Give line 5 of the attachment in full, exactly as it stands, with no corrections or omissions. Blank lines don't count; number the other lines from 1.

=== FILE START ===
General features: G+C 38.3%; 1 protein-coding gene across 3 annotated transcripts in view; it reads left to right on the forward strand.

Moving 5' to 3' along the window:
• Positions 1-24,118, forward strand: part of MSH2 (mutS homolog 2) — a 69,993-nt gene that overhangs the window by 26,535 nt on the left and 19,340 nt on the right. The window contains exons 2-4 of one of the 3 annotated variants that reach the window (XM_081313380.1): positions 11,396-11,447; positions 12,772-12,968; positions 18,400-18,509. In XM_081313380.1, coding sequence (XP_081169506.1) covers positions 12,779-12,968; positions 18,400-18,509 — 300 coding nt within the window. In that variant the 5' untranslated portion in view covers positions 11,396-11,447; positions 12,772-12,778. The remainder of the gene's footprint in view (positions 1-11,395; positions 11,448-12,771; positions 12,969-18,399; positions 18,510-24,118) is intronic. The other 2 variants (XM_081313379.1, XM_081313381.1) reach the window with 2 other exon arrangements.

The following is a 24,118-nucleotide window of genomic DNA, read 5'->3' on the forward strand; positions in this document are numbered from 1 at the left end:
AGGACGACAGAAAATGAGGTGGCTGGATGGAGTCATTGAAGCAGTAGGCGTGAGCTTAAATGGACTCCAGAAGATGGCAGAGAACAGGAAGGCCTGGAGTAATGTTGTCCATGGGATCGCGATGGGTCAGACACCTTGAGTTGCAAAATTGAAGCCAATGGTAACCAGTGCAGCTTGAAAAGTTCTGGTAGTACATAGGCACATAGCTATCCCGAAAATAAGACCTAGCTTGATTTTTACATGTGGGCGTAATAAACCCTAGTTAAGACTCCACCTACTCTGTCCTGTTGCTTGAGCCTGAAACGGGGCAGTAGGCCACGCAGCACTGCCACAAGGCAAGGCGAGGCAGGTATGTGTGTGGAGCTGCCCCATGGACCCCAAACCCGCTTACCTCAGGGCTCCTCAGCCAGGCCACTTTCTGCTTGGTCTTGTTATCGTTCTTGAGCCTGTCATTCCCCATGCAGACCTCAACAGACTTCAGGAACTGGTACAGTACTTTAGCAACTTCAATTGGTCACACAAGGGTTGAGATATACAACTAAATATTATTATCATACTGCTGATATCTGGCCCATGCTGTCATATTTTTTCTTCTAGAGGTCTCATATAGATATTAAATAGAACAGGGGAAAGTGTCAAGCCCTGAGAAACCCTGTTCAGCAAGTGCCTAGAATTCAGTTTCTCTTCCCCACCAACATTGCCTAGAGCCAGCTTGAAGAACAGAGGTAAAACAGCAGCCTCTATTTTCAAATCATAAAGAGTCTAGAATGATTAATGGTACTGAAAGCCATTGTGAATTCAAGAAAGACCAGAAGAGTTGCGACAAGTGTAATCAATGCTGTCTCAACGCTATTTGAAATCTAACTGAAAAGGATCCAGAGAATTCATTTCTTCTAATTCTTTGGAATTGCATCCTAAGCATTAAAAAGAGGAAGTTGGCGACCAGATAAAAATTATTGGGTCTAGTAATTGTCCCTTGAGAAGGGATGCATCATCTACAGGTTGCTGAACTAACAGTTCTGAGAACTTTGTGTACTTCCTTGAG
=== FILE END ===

AGGACGACAGAAAATGAGGTGGCTGGATGGAGTCATTGAAGCAGTAGGCGTGAGCTTAAATGGACTCCAGAAGATGGCAGAGAACAGGAAGGCCTGGAGTAATGTTGTCCATGGGATCGCGATGGGTCAGACACCTTGAGTTGCAAAATTGAAGCCAATGGTAACCAGTGCAGCTTGAAAAGTTCTGGTAGTACATAGGCACATAGCTATCCCGAAAATAAGACCTAGCTTGATTTTTACATGTGGGCGTAATAAACCCTAGTTAAGACTCCACCTACTCTGTCCTGTTGCTTGAGCCTGAAACGGGGCAGTAGGCCACGCAGCACTGCCACAAGGCAAGGCGAGGCAGGTATGTGTGTGGAGCTGCCCCATGGACCCCAAACCCGCTTACCTCAGGGCTCCTCAGCCAGGCCACTTTCTGCTTGGTCTTGTTATCGTTCTTGAGCCTGTCATTCCCCATGCAGACCTCAACAGACTTCAGGAACTGGTACAGTACTTTAGCAACTTCAATTGGTCACACAAGGGTTGAGATATACAACTAAATATTATTATCATACTGCTGATATCTGGCCCATGCTGTCATATTTTTTCTTCTAGAGGTCTCATATAGATATTAAATAGAACAGGGGAAAGTGTCAAGCCCTGAGAAACCCTGTTCAGCAAGTGCCTAGAATTCAGTTTCTCTTCCCCACCAACATTGCCTAGAGCCAGCTTGAAGAACAGAGGTAAAACAGCAGCCTCTATTTTCAAATCATAAAGAGTCTAGAATGATTAATGGTACTGAAAGCCATTGTGAATTCAAGAAAGACCAGAAGAGTTGCGACAAGTGTAATCAATGCTGTCTCAACGCTATTTGAAATCTAACTGAAAAGGATCCAGAGAATTCATTTCTTCTAATTCTTTGGAATTGCATCCTAAGCATTAAAAAGAGGAAGTTGGCGACCAGATAAAAATTATTGGGTCTAGTAATTGTCCCTTGAGAAGGGATGCATCATCTACAGGTTGCTGAACTAACAGTTCTGAGAACTTTGTGTACTTCCTTGAG